Clemen Parrocchetti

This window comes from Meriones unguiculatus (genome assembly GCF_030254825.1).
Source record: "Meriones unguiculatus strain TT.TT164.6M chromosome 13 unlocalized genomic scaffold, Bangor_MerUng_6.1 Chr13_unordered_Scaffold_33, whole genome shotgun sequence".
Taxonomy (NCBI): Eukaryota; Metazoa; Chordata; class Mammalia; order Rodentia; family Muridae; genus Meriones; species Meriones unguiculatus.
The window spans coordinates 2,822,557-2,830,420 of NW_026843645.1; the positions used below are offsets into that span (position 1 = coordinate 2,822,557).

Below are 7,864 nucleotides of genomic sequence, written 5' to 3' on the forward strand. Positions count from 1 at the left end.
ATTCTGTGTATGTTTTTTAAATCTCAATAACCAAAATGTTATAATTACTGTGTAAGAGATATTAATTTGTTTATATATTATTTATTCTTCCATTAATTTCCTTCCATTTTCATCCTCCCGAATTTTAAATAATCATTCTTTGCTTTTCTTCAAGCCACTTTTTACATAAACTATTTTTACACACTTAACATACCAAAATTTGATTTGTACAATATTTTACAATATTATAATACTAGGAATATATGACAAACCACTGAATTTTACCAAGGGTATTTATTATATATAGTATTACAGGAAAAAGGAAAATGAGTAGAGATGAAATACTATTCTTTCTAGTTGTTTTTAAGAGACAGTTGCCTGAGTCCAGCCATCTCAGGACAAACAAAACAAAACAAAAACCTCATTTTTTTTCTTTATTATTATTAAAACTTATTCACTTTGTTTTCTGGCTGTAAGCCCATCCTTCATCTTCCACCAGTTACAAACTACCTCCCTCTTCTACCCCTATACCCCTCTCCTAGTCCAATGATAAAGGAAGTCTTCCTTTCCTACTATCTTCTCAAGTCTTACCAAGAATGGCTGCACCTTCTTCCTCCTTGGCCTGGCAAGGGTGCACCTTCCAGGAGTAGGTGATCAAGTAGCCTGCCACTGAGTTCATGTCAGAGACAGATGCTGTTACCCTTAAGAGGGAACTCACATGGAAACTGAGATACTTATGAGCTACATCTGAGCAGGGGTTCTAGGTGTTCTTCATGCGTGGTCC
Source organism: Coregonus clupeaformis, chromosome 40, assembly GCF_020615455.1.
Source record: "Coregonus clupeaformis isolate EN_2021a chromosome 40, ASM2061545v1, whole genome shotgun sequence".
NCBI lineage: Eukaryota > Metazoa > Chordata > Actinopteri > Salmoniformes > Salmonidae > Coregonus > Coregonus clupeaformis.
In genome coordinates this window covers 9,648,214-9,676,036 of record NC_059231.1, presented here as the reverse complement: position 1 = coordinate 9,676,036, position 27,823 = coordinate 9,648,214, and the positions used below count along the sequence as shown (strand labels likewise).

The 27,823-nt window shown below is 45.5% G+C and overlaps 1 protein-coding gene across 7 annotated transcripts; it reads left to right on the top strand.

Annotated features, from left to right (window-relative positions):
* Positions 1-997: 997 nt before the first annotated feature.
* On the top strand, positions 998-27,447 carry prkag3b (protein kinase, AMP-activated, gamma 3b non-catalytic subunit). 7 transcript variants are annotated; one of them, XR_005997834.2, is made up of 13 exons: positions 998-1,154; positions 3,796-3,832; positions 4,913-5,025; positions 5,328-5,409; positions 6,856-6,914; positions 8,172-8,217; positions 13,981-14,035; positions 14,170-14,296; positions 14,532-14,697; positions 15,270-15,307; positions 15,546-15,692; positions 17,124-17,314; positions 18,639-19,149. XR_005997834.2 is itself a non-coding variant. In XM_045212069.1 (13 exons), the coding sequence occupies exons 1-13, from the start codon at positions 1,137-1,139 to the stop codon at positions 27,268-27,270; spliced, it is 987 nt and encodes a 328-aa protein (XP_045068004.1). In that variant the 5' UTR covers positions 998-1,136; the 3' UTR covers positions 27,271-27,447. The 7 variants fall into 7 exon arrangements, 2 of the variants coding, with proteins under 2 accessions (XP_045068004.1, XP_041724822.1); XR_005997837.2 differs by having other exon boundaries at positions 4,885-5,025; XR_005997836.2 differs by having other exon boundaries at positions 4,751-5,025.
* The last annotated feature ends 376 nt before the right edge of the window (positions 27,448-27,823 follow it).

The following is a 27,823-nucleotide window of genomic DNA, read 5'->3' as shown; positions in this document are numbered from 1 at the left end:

Clemen Parrocchetti was born on May 5, 1923 in Milan, from a family of the ancient Lombard aristocracy. She lived and worked in Milan until the date of her death, 1st of December 2016. After completing her classical studies, after her marriage and the birth of her children, she enrolled at the Brera Academy where she graduated in 1956. Subsequently she attended graphics courses at the University of Urbino. Since 1957, the year of her first review at the Spotorno Gallery in Milan, she exhibited her works in more than fifty solo exhibitions in Italy and abroad, increasingly developing an original research with a strong character, destined to welcome the 68's contesting petitions and to found a feminist language "expressed in things", in line with the political perspective of the demand for unpaid female production and reproduction work, close to - on that date - the Feminist Struggle Movement of Padua with exponents such as Silvia Federici, Mariarosa Dalla Costa and Leopoldina Fortunati. She took part in numerous group exhibitions: in 1977 in Agrigento (Pirandello prize), and in Pavia at the Cairoli University College; in 1978 she exhibited at the Venice Biennale and, again in the same year, she took part in the Michetti International Prize at Francavilla a Mare. In 1979 she exhibited at Palazzo Diamanti in Ferrara, in 82 at the Muestra Internacional de arte Grafica in Bilbao (Spain), in 87 in Ottawa (Canada), in 88 at the Grand Palais Femmes Artistes in Paris. In 2003, in Milan, she held her solo show at the Natural History Museum. In 2005 she was invited to Biella to the group exhibition "Sul filo della lana", in 2006 she held her solo show "Il Filo di Clemen" at Palazzo Spinola in Rocchetta Ligure (Alessandria), in 2008 at the Italian Cultural Institute in Stockholm (Sweden) and, also in 2008, she held a solo show "Myths for women" at Palazzo Guidobono in Tortona. Finally in 2015 she held the exhibition "Living life, always" at the Cortina Gallery in Milan, "The Unexpected Subject. 1978: Art and Feminism in Italy", in 2019 at FM Center for Contemporary Art in Milan and "Rebel Archives" at Villa Era, Biella 2021.